Bad Astronomy

An Ionized Flower Blooms in Space

Oh, do I love me some young stars throwing their weight around! Behold what happens when they do:

Cocoon Nebula
Like a flower trillions of kilometers across—and true to its name—the Cocoon Nebula is the site of active star birth. Click to enpupanate.

Photo by Kerry-Ann Lecky Hepburn, used by permission

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This photo was taken by “amateur” astronomer Kerry-Ann Lecky Hepburn, using a 20 cm Astro-Tech RC telescope, and is a total of nearly nine hours of exposure through various filters.

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What it shows is the famed Cocoon Nebula, also called IC 5146. What you’re seeing is actually a cluster of young stars called Collinder 470, which is roughly 2,500 light-years away. And I do mean young; the bright star in the center of the nebula is only about 100,000 years old. Compare that to the Sun’s 4,560,000,000 years, and you’ll understand why these stars are mere whippersnappers.*

Stars form from clouds of gas and dust, and there are both in plenty here. The dark dust is strewn everywhere in this picture; you can see it as gray or black diffuse clouds. Note that where it lies, swaths of stars appear red; dust scatters away or absorbs blue light, letting only red light through. Most of the stars you see glowing ruddily in the dust are literally in that dust, or behind it.

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But the bloom of the rose in this photo is obviously the bright pink nebula itself. The star in the center, called BD+46°3474, is a hot, massive B-type star. It’s a beast, five times the diameter of the Sun, 15 times its mass, and a brutal 20,000 times as luminous. Replace the Sun with BD+46 and the Earth would be a smoking ruin.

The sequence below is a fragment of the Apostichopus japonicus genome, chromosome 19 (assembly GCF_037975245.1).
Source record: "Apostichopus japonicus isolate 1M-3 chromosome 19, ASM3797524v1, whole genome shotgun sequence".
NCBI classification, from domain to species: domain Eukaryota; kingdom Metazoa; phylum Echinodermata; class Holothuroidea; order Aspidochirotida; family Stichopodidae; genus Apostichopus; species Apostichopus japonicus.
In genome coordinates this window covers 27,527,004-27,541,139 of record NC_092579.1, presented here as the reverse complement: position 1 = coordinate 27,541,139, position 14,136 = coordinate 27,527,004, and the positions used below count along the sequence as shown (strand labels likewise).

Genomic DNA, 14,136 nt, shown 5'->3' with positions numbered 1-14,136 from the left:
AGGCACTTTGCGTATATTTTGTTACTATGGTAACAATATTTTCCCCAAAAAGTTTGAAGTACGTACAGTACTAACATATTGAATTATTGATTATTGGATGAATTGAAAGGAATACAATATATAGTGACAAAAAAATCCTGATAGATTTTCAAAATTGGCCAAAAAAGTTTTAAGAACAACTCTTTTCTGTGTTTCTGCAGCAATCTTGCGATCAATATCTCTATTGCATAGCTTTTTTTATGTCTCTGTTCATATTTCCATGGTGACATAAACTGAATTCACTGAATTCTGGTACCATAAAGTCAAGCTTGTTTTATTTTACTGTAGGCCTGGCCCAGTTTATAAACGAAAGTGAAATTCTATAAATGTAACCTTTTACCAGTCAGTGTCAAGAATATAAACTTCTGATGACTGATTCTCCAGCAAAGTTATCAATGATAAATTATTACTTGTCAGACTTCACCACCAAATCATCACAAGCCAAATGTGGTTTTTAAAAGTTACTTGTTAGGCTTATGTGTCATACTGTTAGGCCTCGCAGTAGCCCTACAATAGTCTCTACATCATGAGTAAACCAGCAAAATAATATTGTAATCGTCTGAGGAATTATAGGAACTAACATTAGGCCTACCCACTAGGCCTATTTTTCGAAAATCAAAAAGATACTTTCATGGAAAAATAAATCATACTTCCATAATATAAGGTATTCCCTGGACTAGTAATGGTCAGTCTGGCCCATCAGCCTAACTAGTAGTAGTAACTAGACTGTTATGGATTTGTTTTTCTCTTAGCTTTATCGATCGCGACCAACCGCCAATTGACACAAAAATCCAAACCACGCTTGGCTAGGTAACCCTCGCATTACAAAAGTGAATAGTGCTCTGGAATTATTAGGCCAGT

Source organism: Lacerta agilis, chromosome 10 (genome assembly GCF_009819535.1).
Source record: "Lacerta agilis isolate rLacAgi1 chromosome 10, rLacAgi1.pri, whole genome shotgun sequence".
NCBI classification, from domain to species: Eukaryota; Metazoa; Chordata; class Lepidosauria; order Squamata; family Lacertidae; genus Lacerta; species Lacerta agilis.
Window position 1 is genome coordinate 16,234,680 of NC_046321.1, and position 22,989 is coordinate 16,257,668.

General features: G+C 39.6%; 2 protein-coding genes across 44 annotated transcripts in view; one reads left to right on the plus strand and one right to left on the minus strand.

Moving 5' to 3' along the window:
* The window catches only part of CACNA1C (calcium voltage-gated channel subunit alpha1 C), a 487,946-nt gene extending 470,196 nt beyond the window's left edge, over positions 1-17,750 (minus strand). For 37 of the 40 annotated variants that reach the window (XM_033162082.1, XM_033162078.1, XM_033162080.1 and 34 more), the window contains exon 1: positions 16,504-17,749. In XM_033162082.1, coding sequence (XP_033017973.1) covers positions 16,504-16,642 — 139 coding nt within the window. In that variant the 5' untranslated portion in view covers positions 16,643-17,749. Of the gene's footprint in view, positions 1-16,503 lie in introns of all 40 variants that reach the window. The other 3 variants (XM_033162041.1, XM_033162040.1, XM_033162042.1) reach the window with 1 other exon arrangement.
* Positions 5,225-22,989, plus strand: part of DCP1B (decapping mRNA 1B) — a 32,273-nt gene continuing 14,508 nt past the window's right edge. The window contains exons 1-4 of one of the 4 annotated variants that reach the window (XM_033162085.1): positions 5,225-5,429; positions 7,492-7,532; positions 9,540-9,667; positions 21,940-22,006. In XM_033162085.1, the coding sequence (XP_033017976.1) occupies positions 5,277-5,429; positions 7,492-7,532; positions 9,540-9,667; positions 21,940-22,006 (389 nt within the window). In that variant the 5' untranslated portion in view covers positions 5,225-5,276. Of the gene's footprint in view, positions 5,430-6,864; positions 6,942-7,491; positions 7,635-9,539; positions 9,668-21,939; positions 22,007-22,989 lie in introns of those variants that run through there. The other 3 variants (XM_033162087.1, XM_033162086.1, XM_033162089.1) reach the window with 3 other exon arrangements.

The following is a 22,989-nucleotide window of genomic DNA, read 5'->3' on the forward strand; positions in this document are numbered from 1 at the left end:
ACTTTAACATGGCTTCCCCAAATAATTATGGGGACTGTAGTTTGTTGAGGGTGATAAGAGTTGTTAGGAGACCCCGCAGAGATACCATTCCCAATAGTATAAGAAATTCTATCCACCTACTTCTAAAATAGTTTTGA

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The power of a star like this can profoundly affect its environment. In this case, the star is embedded in a molecular cloud, a huge, dense clump of cold material—in this case, several hundred times the mass of the Sun worth of material. BD+46 was near the edge of the cloud, and when the star was born, its fierce light and energy inflated the cloud, created a blister in the side, and then blew it out entirely. What’s left is a cavity carved out of the side of the dense cloud filled with much lower density gas. The hydrogen gas inside the cavity glows characteristically red/pink, lit up literally like a neon sign.

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At first I thought this might be a Strömgren sphere: a lone gas cloud in space lit by a star within. The edge of such a sphere is defined by where the starlight gets too weak to make the gas glow. But those tend to have sharper edges than what we see here, and clearly the Cocoon has fuzzy edges. That implies the gas is interacting with denser material, which is what you expect from a blowout in the side of the cloud. In this sense, it’s much like the Orion Nebula, though on a somewhat smaller scale.

Gorgeous, isn’t it? If you like it, you should check out more of Hepburn’s work. She’s quite gifted and has an amazing array of photos on her site.

*Get off my galaxy!

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